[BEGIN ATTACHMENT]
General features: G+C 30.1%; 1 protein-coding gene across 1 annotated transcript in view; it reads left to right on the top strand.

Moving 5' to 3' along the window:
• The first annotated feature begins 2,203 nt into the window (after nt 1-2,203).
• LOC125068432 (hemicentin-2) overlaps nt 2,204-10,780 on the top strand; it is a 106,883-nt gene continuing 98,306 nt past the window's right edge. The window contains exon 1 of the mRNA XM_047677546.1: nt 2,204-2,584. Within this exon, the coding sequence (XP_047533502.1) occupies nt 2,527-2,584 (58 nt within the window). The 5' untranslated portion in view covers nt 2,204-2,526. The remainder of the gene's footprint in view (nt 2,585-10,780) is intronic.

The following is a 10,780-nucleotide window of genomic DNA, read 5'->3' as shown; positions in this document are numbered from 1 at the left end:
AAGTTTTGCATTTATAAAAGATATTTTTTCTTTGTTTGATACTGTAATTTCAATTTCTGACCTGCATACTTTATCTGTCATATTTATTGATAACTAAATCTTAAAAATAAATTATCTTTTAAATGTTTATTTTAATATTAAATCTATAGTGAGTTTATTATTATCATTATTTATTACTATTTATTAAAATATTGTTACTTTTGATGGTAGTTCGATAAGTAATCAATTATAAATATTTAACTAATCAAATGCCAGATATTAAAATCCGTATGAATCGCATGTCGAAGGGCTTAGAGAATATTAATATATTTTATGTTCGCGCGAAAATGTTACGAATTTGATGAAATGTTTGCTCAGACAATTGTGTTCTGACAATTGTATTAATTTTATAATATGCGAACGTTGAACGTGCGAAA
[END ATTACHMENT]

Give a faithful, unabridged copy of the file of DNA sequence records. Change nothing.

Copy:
General features: G+C 30.1%; 1 protein-coding gene across 1 annotated transcript in view; it reads left to right on the top strand.

Moving 5' to 3' along the window:
• The first annotated feature begins 2,203 nt into the window (after nt 1-2,203).
• LOC125068432 (hemicentin-2) overlaps nt 2,204-10,780 on the top strand; it is a 106,883-nt gene continuing 98,306 nt past the window's right edge. The window contains exon 1 of the mRNA XM_047677546.1: nt 2,204-2,584. Within this exon, the coding sequence (XP_047533502.1) occupies nt 2,527-2,584 (58 nt within the window). The 5' untranslated portion in view covers nt 2,204-2,526. The remainder of the gene's footprint in view (nt 2,585-10,780) is intronic.

The following is a 10,780-nucleotide window of genomic DNA, read 5'->3' as shown; positions in this document are numbered from 1 at the left end:
AAGTTTTGCATTTATAAAAGATATTTTTTCTTTGTTTGATACTGTAATTTCAATTTCTGACCTGCATACTTTATCTGTCATATTTATTGATAACTAAATCTTAAAAATAAATTATCTTTTAAATGTTTATTTTAATATTAAATCTATAGTGAGTTTATTATTATCATTATTTATTACTATTTATTAAAATATTGTTACTTTTGATGGTAGTTCGATAAGTAATCAATTATAAATATTTAACTAATCAAATGCCAGATATTAAAATCCGTATGAATCGCATGTCGAAGGGCTTAGAGAATATTAATATATTTTATGTTCGCGCGAAAATGTTACGAATTTGATGAAATGTTTGCTCAGACAATTGTGTTCTGACAATTGTATTAATTTTATAATATGCGAACGTTGAACGTGCGAAA